- n. 自行车
- vi. 骑脚踏车
- vt. 骑自行车运送
CET4 TEM4 考 研 CET6
1. bi-: two. 表示两个轮子的车。而bike则是由bicycle缩略、简化而来。
2. 举一反三、依此类推：unicycle, tricycle, quadricycle.
- bicycle:  The word bicycle, literally ‘twowheeled’ (from Greek kúklos ‘circle, wheel’), was originally coined in French, and first appeared in English in 1868, in the 7 September edition of the Daily News: ‘bysicles and trysicles which we saw in the Champs Élysées and the Bois de Boulogne this summer’. This reflects the fact that it was in the 1860s that the bicycle first assumed the form we know it in today, with pedals and cranks driving the front wheel. (Slightly earlier was the now obsolete velocipede, literally ‘swift foot’, first applied to pedal bicycles and tricycles around 1850.
Until the introduction of pneumatic tyres in the 1880s, the new cycles were known as bone-shakers – a term first encountered in 1874.)
=> cycle, wheel
- bicycle (n.)
- 1868, coined from bi- "two" + Greek kyklos "circle, wheel" (see cycle (n.)), on the pattern of tricycle; both the word and the vehicle superseding earlier velocipede. The English word probably is not from French, though often said to be (many French sources say the French word is from English). The assumption apparently is because Pierre Lallement, employee of a French carriage works, improved Macmillan's 1839 pedal velocipede in 1865 and took the invention to America. See also pennyfarthing. As a verb, from 1869.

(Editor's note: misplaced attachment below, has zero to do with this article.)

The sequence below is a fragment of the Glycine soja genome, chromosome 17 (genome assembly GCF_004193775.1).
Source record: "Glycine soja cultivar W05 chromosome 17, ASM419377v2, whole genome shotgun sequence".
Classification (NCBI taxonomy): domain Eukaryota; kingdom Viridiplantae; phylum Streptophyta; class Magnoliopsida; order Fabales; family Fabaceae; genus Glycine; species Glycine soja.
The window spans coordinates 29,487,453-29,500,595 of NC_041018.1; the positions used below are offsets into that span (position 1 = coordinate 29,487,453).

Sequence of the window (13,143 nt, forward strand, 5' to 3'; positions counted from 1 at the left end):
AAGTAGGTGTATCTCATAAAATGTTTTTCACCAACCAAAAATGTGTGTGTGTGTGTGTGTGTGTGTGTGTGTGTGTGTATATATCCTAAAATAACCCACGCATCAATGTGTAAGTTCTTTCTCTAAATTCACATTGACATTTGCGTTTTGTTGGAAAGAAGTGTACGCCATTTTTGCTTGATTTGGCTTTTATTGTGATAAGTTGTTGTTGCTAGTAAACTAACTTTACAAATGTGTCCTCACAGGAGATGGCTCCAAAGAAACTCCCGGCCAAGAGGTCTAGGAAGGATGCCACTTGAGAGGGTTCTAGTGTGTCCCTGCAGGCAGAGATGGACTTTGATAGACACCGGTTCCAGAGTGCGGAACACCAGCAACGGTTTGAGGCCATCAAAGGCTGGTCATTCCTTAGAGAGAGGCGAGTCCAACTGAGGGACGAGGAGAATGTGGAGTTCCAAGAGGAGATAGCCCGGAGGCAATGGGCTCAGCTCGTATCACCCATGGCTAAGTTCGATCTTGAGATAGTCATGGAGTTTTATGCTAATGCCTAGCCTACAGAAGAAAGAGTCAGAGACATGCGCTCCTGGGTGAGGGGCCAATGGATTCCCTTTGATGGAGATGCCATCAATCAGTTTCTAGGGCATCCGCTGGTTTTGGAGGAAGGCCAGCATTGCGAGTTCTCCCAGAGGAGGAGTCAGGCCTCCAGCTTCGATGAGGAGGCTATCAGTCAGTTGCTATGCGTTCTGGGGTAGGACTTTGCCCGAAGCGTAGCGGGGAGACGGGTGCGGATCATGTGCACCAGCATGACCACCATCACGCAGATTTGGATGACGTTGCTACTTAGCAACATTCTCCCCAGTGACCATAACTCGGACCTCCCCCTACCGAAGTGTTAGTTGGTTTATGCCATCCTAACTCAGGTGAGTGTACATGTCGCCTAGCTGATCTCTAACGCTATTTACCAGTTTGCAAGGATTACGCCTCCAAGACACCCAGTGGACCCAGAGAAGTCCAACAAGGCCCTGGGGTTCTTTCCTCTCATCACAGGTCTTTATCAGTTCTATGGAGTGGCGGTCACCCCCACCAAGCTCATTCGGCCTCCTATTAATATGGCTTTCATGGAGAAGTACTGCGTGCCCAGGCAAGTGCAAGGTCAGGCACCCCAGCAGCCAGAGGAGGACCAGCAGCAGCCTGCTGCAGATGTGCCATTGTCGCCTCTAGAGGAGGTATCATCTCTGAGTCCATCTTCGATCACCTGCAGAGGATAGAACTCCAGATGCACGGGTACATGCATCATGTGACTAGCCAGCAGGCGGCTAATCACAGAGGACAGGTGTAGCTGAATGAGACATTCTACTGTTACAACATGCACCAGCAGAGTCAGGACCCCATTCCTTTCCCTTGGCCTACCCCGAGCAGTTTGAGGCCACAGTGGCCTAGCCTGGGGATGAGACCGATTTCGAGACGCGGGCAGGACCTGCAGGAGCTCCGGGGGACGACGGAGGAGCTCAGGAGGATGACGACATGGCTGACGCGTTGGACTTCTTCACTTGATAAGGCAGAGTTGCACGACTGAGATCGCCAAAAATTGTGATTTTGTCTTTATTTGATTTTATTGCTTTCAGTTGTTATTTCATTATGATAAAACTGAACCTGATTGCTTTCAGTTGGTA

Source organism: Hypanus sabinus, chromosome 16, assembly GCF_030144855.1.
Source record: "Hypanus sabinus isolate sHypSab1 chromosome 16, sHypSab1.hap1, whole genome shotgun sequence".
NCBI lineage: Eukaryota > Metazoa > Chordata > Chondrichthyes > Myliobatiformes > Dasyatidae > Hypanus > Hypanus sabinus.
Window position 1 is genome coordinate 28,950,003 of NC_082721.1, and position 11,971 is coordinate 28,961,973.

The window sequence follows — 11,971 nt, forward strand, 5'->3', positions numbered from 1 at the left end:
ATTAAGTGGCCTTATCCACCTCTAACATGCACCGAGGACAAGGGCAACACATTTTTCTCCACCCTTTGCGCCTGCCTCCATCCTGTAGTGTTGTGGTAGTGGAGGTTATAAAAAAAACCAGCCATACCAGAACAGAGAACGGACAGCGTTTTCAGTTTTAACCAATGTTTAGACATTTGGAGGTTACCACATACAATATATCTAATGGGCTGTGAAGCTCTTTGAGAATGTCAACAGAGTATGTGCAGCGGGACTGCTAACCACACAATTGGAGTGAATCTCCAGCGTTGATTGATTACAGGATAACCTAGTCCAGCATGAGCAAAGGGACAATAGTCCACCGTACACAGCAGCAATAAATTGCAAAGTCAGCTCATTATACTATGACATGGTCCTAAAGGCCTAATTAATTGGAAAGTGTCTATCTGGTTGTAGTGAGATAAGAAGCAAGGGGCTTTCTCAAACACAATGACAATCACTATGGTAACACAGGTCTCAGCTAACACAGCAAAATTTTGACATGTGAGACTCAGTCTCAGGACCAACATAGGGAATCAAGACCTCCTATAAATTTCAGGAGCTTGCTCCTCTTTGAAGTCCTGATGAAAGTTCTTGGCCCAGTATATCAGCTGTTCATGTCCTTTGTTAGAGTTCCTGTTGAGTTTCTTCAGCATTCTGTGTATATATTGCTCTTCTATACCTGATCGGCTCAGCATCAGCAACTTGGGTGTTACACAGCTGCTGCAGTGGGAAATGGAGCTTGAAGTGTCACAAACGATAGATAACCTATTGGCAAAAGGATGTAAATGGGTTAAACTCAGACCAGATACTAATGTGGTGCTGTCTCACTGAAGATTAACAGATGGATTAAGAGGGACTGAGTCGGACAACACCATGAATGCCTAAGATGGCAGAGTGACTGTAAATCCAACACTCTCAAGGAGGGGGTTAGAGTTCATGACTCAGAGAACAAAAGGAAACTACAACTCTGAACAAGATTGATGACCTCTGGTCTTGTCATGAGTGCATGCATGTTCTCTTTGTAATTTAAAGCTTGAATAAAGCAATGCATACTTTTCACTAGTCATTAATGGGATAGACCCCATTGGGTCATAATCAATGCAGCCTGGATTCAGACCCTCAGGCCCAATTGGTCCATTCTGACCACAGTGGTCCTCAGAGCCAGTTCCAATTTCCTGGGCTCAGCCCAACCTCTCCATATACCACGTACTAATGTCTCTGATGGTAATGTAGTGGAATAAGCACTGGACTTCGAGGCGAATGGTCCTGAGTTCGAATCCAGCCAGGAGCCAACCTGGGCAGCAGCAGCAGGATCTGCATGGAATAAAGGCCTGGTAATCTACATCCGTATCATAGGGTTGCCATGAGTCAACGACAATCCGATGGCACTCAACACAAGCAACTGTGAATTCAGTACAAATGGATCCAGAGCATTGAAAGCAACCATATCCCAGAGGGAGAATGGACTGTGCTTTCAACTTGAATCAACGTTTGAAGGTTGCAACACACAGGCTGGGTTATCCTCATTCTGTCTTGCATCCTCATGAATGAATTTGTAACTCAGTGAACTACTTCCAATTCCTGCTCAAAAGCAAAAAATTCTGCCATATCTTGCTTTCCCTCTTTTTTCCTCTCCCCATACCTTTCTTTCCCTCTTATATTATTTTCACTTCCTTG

That ne plus ultra of snobbishness -- bicyclism. 
- 1. I was riding on the back of a friend's bicycle.
- 2. The bicycle reigned supreme as Britain's most popular mode of transport.
- 3. Each year they compete in a prominent statewide bicycle race.
- 4. I am not keen for her to have a bicycle.
- 5. He rode to work on a bicycle.
[ bicycle 造句 ]